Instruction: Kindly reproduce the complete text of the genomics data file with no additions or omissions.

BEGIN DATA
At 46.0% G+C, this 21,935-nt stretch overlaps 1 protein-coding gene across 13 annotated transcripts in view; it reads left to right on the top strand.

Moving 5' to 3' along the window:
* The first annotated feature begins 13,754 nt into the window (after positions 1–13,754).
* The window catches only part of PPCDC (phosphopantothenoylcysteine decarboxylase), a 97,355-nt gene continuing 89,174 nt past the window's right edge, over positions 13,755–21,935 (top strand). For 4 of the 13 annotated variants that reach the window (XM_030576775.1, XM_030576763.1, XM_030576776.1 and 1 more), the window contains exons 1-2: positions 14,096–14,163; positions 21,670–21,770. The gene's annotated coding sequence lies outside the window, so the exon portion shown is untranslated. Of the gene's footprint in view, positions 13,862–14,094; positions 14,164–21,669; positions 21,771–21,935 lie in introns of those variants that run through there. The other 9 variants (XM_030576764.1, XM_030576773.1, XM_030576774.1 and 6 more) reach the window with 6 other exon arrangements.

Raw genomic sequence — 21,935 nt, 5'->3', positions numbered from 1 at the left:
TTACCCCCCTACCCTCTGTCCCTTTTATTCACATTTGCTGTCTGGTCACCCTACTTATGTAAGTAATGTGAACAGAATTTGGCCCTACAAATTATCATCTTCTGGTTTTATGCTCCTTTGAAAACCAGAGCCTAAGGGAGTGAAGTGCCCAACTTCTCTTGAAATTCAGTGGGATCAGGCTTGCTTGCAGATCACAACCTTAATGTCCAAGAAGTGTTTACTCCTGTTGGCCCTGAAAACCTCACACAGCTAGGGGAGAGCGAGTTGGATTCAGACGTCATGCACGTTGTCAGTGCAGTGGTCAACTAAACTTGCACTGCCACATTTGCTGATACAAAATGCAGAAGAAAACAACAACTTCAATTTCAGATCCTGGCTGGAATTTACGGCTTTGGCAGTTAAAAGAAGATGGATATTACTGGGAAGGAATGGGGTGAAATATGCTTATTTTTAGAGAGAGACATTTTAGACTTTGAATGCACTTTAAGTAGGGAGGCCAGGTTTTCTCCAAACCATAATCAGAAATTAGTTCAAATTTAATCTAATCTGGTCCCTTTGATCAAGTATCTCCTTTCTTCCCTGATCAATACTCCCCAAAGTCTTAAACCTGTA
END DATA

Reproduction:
At 46.0% G+C, this 21,935-nt stretch overlaps 1 protein-coding gene across 13 annotated transcripts in view; it reads left to right on the top strand.

Moving 5' to 3' along the window:
* The first annotated feature begins 13,754 nt into the window (after positions 1–13,754).
* The window catches only part of PPCDC (phosphopantothenoylcysteine decarboxylase), a 97,355-nt gene continuing 89,174 nt past the window's right edge, over positions 13,755–21,935 (top strand). For 4 of the 13 annotated variants that reach the window (XM_030576775.1, XM_030576763.1, XM_030576776.1 and 1 more), the window contains exons 1-2: positions 14,096–14,163; positions 21,670–21,770. The gene's annotated coding sequence lies outside the window, so the exon portion shown is untranslated. Of the gene's footprint in view, positions 13,862–14,094; positions 14,164–21,669; positions 21,771–21,935 lie in introns of those variants that run through there. The other 9 variants (XM_030576764.1, XM_030576773.1, XM_030576774.1 and 6 more) reach the window with 6 other exon arrangements.

Raw genomic sequence — 21,935 nt, 5'->3', positions numbered from 1 at the left:
TTACCCCCCTACCCTCTGTCCCTTTTATTCACATTTGCTGTCTGGTCACCCTACTTATGTAAGTAATGTGAACAGAATTTGGCCCTACAAATTATCATCTTCTGGTTTTATGCTCCTTTGAAAACCAGAGCCTAAGGGAGTGAAGTGCCCAACTTCTCTTGAAATTCAGTGGGATCAGGCTTGCTTGCAGATCACAACCTTAATGTCCAAGAAGTGTTTACTCCTGTTGGCCCTGAAAACCTCACACAGCTAGGGGAGAGCGAGTTGGATTCAGACGTCATGCACGTTGTCAGTGCAGTGGTCAACTAAACTTGCACTGCCACATTTGCTGATACAAAATGCAGAAGAAAACAACAACTTCAATTTCAGATCCTGGCTGGAATTTACGGCTTTGGCAGTTAAAAGAAGATGGATATTACTGGGAAGGAATGGGGTGAAATATGCTTATTTTTAGAGAGAGACATTTTAGACTTTGAATGCACTTTAAGTAGGGAGGCCAGGTTTTCTCCAAACCATAATCAGAAATTAGTTCAAATTTAATCTAATCTGGTCCCTTTGATCAAGTATCTCCTTTCTTCCCTGATCAATACTCCCCAAAGTCTTAAACCTGTA